[lit-ideas] for the greatest stroke of fortune 1967 is gone, hence 1 is false 2 is false 3 is not much debated

  • From: palma <palmaadriano@xxxxxxxxx>
  • To: "lit-ideas@xxxxxxxxxxxxx" <lit-ideas@xxxxxxxxxxxxx>
  • Date: Fri, 28 Mar 2014 16:14:17 +0200

On Fri, Mar 28, 2014 at 4:11 PM, <Jlsperanza@xxxxxxx> wrote:

> From: palmaadriano@xxxxxxxxx
> Reply-to:  lit-ideas@xxxxxxxxxxxxx
> To: lit-ideas@xxxxxxxxxxxxx
> Sent: 3/28/2014  5:47:27 A.M. Eastern Daylight Time
> Subj: [lit-ideas] just in case heidgeger  the greatest living philosopher
> that
> 1. there is him (false)
> 2. that he  is living (false)
> 3. that he is a philosopher (debatable)
> the sentences by  grice are of the form
> santa claus is the most generous immortal human with  sleds
>
> ----
>
> We have to recall that Grice uttered,
>
> "Heidegger is the greatest living philosopher"
>
> in Spring Term (Harvard, 1967). At that time,
>
> ii. Heidegger is living.
>
> is true.
>
> I'm somewhat (but only somewhat) puzzled by 'great'. We have another great
> philosopher, Grosseteste, or Greathead, as he was called in Oxford.
>
> Robert Grosseteste (/ˈɡroʊstɛst/ grohs-test) or Grossetete (/ˈɡroʊsteɪ
> t/  grohs-tayt; c. 1175 – 9 October 1253) was an English statesman,
> scholastic  philosopher, theologian, scientist and Bishop of Lincoln. He
> was born of
> humble  parents at Stradbroke in Suffolk. A.C. Crombie calls him "the real
> founder of  the tradition of scientific thought in medieval Oxford, and in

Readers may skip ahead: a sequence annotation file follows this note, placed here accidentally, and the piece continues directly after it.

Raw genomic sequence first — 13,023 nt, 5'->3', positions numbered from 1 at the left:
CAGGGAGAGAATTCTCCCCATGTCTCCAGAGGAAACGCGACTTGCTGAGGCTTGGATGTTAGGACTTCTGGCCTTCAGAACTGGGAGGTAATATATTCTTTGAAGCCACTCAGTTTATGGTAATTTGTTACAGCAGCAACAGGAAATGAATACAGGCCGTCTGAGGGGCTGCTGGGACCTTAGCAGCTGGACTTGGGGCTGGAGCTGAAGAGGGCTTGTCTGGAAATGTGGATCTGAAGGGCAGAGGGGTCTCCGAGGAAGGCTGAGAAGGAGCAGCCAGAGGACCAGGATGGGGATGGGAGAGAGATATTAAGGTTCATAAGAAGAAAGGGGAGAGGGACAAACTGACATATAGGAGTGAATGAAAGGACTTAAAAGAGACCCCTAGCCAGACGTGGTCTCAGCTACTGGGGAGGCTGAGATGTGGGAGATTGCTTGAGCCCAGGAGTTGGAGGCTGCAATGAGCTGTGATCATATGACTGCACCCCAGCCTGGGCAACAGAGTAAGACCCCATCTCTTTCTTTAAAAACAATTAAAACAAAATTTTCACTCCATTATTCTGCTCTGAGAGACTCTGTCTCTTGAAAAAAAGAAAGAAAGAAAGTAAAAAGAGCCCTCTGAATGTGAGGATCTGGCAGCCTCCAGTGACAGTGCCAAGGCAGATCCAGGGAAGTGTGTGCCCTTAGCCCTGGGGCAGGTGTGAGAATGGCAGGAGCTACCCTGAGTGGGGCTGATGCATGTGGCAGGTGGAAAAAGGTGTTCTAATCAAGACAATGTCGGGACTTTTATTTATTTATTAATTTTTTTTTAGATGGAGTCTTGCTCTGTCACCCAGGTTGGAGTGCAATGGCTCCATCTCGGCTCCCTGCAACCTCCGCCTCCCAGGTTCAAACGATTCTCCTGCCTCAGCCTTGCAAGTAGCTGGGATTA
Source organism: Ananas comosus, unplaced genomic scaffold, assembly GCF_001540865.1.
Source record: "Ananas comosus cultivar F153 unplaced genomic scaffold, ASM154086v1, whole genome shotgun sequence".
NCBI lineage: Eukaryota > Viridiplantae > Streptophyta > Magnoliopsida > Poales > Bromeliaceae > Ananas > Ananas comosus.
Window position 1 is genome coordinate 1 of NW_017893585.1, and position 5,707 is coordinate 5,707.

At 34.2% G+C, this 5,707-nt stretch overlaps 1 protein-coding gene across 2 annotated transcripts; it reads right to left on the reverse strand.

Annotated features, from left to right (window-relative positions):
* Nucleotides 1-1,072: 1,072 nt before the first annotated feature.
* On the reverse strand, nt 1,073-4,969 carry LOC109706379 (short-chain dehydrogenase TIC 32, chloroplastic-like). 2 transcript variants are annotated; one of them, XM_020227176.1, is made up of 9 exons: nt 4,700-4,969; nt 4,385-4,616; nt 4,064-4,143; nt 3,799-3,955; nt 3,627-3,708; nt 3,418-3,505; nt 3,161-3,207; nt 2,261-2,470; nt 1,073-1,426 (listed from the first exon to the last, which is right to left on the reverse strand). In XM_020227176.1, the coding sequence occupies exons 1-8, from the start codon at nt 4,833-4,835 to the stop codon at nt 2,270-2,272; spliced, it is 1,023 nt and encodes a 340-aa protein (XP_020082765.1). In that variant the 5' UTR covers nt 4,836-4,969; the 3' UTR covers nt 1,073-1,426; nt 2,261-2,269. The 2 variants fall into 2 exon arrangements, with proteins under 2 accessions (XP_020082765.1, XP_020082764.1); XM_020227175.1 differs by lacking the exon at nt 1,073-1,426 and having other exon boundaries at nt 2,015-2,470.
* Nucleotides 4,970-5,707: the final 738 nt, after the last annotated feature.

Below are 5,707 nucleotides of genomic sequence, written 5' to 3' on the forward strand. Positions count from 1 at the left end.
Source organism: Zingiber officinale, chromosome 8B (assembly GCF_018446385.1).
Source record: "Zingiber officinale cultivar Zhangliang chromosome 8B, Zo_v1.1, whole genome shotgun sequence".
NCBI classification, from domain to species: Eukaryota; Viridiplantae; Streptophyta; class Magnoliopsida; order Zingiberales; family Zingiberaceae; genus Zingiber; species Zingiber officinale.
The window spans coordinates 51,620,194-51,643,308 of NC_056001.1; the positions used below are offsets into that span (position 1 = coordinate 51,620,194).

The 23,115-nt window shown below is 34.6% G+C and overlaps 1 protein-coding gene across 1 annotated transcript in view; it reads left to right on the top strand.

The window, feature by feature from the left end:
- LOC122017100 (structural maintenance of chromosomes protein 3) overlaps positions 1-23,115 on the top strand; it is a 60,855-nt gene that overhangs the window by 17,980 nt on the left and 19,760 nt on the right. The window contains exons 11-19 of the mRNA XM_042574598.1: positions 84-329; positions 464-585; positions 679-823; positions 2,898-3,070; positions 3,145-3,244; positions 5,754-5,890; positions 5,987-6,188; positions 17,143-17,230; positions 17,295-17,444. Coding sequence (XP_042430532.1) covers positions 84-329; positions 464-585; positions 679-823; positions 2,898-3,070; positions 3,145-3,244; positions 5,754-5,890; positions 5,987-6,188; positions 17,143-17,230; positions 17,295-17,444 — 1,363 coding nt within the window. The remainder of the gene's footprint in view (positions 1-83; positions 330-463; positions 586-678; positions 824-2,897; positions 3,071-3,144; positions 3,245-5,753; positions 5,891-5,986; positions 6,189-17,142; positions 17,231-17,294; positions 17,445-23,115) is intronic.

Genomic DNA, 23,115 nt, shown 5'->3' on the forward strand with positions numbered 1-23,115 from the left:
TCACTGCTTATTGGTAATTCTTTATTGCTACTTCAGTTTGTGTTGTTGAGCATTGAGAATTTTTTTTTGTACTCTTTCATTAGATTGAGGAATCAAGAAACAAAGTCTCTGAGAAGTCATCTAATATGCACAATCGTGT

> some ways, of the  modern English intellectual tradition".
>
> It may be argued that, in his day, Grosseteste was also the greatest living
>  philosopher.
>
> Note that in this case, 'great' is 'ambiguous' (never polysemous). 'Great'
> may apply to his head or that of his antecessor (in the family). With
>
> Heidegger is the greatest living philosopher.
>
> the adjective 'greatest' need be compared with the more colloquial version
> of this:
>
> Heidegger is the biggest living philosopher.
>
> Note that in German, 'grossest' would be used, triggering yet further
> implicatures -- or not.
>
> Grice died in 1988. His Studies in the Way of Words was published in 1989.
> The utterance, "Heidegger is the greatest living philosopher" occurs on p.
> 18 of  the book. A point was made by Harvard University Press about
> footnoting the  point: "Grice is writing this when Heidegger is (still)
> alive", but
> it was "best  left to be understood (as implicated). It was argued that
> working the point  could unintentionally trigger disimplicatures about the
> meaning of [sic] "great"  and "life".
>
> Cheers,
>
> Speranza
>
>
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